British and French officials blame each other for Dover port backlog

UK holidaymakers and residents have been warned there is a ‘way forward’ to clear the backlog at Dover with a ‘very busy’ day expected, but port authorities have expressed relief at improving levels of French border staff.

Some 10,000 cars were expected at the port on Saturday, with more than 13,000 passengers said to be “on their way” by 10 a.m.

Scenes of blocked roads and bumper-to-bumper cars seen on Friday were repeated as travellers, some of whom got out of their vehicles to stretch their legs as traffic came to a standstill, endured longer waits.

Cars queue for check-in at the Port of Dover in Kent (Gareth Fuller/PA)

Port of Dover chief executive Doug Bannister said delays of five to six hours could still be the case on Saturday, which is already expected to be a busier day than Friday.

This is one of the busiest times for overseas travel from the UK, as most schools in England and Wales have closed for the summer.

Chaotic scenes at the port prompted Foreign Secretary and Conservative leadership hopeful Liz Truss to blame France for ‘entirely avoidable’ delays, calling on officials there to ‘build capacity at the border to limit any further disruption to British tourists and to ensure this appalling situation is avoided in the future”.

But French politician Pierre-Henri Dumont, Republican MP for Calais, blamed the UK’s exit from the EU for the chaos, telling BBC News it was ‘a consequence of Brexit’ with more necessary controls and claiming that the port of Dover was “too small” with too few kiosks due to lack of space.

Passengers embarking on cross-Channel crossings from Dover must clear French border controls before they can board a ferry.

Mr Bannister, who said on Friday it was ‘extremely frustrating’ to be ‘disappointed’ with the lack of resources at the French border, also said there would be ‘increased transaction times’ at the border due to the additional controls required.

He told the BBC Radio Crazyr Today’s programme: “We are operating in a post-Brexit environment, which means that passports have to be checked, they have to be stamped and, indeed, the competent people manning the cabins, the border police, are doing their job, which they have to do now.

He said the port had “created more border capacity so that overall throughput could be maintained” and that while their modeling showed that “very busy days during the summer season” are expected, “for the most part, we should be able to cope with the traffic”.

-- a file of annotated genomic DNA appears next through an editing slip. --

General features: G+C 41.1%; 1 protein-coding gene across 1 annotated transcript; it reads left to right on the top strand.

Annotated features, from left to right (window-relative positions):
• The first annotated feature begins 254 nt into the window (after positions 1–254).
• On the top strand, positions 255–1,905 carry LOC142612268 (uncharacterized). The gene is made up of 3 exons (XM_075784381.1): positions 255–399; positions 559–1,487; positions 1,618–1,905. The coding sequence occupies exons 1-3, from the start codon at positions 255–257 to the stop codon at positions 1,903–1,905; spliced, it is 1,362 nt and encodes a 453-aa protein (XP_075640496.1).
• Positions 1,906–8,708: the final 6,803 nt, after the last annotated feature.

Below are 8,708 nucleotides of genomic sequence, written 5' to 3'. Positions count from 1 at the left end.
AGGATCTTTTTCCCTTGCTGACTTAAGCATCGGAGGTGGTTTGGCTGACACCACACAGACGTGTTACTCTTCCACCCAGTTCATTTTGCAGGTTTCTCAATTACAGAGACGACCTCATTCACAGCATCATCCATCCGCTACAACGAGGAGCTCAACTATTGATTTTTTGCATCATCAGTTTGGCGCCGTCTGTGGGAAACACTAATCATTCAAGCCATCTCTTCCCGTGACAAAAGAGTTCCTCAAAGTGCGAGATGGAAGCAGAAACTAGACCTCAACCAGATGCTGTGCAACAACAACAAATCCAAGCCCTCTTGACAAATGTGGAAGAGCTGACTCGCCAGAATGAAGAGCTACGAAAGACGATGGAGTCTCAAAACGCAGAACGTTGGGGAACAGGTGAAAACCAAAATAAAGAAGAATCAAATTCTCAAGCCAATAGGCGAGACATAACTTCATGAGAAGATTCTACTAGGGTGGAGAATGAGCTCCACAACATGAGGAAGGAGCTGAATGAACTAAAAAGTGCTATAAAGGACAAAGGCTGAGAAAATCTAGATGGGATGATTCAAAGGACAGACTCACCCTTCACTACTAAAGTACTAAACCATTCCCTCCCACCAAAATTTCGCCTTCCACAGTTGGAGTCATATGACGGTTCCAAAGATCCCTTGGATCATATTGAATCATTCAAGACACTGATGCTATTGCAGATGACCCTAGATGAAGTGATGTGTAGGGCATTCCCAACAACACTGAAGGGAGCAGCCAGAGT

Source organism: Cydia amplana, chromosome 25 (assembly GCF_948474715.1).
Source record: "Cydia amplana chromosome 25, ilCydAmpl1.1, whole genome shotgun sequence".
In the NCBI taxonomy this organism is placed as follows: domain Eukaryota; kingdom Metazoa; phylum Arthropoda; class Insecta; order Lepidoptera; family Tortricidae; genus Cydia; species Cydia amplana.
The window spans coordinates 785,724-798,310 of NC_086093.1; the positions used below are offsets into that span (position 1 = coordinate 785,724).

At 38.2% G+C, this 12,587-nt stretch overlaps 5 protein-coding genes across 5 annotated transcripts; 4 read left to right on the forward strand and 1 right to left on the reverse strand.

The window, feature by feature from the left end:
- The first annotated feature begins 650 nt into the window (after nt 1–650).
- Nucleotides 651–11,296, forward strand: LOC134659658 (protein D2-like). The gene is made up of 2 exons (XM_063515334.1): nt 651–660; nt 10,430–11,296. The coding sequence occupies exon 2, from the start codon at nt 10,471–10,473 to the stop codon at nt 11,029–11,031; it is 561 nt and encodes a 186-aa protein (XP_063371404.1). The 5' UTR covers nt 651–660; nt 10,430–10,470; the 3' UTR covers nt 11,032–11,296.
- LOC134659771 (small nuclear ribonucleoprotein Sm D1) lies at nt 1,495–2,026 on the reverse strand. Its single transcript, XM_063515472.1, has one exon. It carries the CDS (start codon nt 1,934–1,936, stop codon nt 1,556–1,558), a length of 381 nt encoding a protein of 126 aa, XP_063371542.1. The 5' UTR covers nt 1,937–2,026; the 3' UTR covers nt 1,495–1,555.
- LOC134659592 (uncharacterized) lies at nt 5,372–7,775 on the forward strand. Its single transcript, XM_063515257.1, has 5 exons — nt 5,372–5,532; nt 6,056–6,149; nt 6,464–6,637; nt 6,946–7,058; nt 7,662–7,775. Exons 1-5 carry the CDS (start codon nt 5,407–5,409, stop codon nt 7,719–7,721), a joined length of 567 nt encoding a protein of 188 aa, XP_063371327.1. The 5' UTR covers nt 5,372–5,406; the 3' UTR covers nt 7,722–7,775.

In a Saturday update, port authorities said they were “relieved that French border staff (Police Aux Frontières) are now fully mobilized at French border controls in Dover”, but warned: “There is of course a way to go to clear the backlog of waiting passengers.

The statement added: ‘Today is going to be very busy, with more British tourists traveling to Dover on their way to France.’

Mr Bannister said he welcomed ‘the commitment shown by the French and UK authorities to resolve the issue’, and said required staffing levels must be maintained for the remainder of the summer ‘so that we can begin to return to the positive experience we had planned for those going on a well-deserved vacation”.

Motorists have been warned of more hours of queuing (Gareth Fuller/PA)

In a tweet, the Port of Dover Travel account said: ‘At 12.45pm #PortofDover has helped 17,215 passengers on their way so far today.

“We are working hard with our partners to get all passengers on their way as quickly as possible.”

Local MP Natalie Elphicke said ‘very long delays’ are again expected and insisted the French authorities ‘should apologize to the residents and holidaymakers of Dover for the unnecessary holiday chaos at the start of summer getaway.

She also called for an end to “this sticky plaster approach – investing in roads, truck parking and port facilities to help the @Port_of_Dover, Kent and Dover grow and thrive”.

Traffic jam leading to Dover ferry port (Gareth Fuller/PA)

Jack Cousens, head of road policy for the AA, said road traffic was piling up elsewhere too, as more people hit the roads for the summer.

He said: “Summer holiday traffic is now spreading with delays starting to appear, mainly in the south of England on the M25, M3, M4, M5, M6, A303 and A31.

“There is also evidence of drivers looking to bypass the worst of traffic jams and turning to local roads to avoid the rush.”

As for other ports, he said Portsmouth has light congestion but Newhaven Port “remains calm”.

Ferry operator P&O Ferries warned of “heavy traffic at border control” and urged passengers to allow at least three or four hours to clear access roads and security checks before departure.

Anneliese Dodds, leader of the Labor Party, said the government had failed to “get a handle” on the problem, calling it “chaos”.

But Transport Secretary Grant Shapps said he had “worked closely with my counterpart Clement Beaune to resolve the issues that have caused traffic jams”.

On Friday evening, the French Embassy in the UK said French border controls at Dover were “working at full capacity”, adding that French authorities were cooperating closely with their British counterparts.

More than 100 notices of fixed fines have been issued in the last 24 hours for breaking the rules for freight drivers, the Kent Resilience Forum (KRF) said.

EU-bound carriers have been warned that failing to follow signs to follow the Operation Brock traffic management system on the M20 and attempting to skip the queue could face a £300 fine as well as a return to the bottom of the queue.

Toby Howe, KRF’s tactical manager, said the forum was ‘working hard to keep traffic moving’ but that ‘due to disruption at ferry ports and Eurotunnel it is important that drivers plan for long delays ” and make sure they have enough water, food and medicine.